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Abstract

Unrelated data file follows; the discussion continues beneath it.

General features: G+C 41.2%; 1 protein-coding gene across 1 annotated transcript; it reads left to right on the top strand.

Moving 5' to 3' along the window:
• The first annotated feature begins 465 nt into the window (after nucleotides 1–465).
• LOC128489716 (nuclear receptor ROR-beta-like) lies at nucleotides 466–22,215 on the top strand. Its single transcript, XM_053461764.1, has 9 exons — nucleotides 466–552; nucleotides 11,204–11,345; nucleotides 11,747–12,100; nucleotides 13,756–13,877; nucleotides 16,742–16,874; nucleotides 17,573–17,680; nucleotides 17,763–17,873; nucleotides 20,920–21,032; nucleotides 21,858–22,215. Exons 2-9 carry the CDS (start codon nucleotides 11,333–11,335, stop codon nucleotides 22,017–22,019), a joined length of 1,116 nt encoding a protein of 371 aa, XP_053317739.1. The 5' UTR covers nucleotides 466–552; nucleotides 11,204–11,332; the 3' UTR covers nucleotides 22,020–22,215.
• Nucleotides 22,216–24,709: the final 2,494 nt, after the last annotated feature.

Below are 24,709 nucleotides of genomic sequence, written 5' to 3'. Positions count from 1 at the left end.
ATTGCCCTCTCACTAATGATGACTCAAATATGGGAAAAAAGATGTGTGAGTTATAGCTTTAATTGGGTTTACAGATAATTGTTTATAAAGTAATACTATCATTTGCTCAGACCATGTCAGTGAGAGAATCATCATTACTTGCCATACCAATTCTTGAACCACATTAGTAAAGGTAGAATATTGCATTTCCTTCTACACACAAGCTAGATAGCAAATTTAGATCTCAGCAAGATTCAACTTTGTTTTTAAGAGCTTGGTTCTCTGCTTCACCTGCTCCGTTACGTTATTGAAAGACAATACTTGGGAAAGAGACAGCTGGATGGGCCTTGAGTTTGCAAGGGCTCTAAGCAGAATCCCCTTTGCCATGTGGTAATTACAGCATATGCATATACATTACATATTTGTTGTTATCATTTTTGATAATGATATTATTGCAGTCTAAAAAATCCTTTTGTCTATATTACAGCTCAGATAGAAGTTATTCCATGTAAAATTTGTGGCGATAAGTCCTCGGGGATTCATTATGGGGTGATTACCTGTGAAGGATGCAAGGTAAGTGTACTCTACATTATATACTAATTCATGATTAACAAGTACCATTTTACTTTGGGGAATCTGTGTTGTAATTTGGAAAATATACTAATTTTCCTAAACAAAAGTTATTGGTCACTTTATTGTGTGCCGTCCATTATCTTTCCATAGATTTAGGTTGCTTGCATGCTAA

The transition from plan to market has fundamentally transformed the social structure in Central and Eastern Europe and the Former Soviet Union. The small Central Asian Republic of Kyrgyzstan exemplifies these changes.Using data from nationally representative living standards measurement surveys in 1993 and 1997, changes in welfare and the social structure are analyzed. The results suggest that poverty and inequality fell between 1993 and 1997. Real welfare improvements were recorded for the poorest households and for the richest five per cent. Despite these successes, massive inequalities persist.Region and the presence of dependant household members are important correlates of welfare and social class formation. High levels of welfare in 1997 are related to entrepreneurial and capital rental activities. There is tentative evidence to support the hypothesis that the factor markets increasingly determine social structure.

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